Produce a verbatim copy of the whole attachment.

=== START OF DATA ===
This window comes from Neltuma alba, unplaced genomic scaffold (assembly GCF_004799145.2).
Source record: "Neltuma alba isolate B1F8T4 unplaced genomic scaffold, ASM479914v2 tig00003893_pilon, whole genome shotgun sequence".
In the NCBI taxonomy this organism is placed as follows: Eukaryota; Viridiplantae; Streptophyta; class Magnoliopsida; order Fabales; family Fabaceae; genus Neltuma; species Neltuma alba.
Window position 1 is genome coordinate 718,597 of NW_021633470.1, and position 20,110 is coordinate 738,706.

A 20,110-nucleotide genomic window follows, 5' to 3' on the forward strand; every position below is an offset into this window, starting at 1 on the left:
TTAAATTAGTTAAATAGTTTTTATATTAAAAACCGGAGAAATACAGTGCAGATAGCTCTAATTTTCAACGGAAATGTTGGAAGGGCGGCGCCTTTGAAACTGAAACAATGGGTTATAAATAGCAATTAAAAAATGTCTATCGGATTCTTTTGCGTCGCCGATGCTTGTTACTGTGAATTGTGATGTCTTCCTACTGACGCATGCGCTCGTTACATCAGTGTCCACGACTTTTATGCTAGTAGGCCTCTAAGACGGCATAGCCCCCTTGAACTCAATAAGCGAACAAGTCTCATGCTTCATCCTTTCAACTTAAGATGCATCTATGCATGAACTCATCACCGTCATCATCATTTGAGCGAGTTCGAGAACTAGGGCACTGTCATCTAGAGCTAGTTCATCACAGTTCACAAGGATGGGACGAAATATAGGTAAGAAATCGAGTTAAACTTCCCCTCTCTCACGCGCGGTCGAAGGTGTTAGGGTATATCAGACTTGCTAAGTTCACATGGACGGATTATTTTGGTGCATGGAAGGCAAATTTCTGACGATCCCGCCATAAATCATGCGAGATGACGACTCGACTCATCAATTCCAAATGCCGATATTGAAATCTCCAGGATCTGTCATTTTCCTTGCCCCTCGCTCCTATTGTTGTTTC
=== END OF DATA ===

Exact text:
This window comes from Neltuma alba, unplaced genomic scaffold (assembly GCF_004799145.2).
Source record: "Neltuma alba isolate B1F8T4 unplaced genomic scaffold, ASM479914v2 tig00003893_pilon, whole genome shotgun sequence".
In the NCBI taxonomy this organism is placed as follows: Eukaryota; Viridiplantae; Streptophyta; class Magnoliopsida; order Fabales; family Fabaceae; genus Neltuma; species Neltuma alba.
Window position 1 is genome coordinate 718,597 of NW_021633470.1, and position 20,110 is coordinate 738,706.

A 20,110-nucleotide genomic window follows, 5' to 3' on the forward strand; every position below is an offset into this window, starting at 1 on the left:
TTAAATTAGTTAAATAGTTTTTATATTAAAAACCGGAGAAATACAGTGCAGATAGCTCTAATTTTCAACGGAAATGTTGGAAGGGCGGCGCCTTTGAAACTGAAACAATGGGTTATAAATAGCAATTAAAAAATGTCTATCGGATTCTTTTGCGTCGCCGATGCTTGTTACTGTGAATTGTGATGTCTTCCTACTGACGCATGCGCTCGTTACATCAGTGTCCACGACTTTTATGCTAGTAGGCCTCTAAGACGGCATAGCCCCCTTGAACTCAATAAGCGAACAAGTCTCATGCTTCATCCTTTCAACTTAAGATGCATCTATGCATGAACTCATCACCGTCATCATCATTTGAGCGAGTTCGAGAACTAGGGCACTGTCATCTAGAGCTAGTTCATCACAGTTCACAAGGATGGGACGAAATATAGGTAAGAAATCGAGTTAAACTTCCCCTCTCTCACGCGCGGTCGAAGGTGTTAGGGTATATCAGACTTGCTAAGTTCACATGGACGGATTATTTTGGTGCATGGAAGGCAAATTTCTGACGATCCCGCCATAAATCATGCGAGATGACGACTCGACTCATCAATTCCAAATGCCGATATTGAAATCTCCAGGATCTGTCATTTTCCTTGCCCCTCGCTCCTATTGTTGTTTC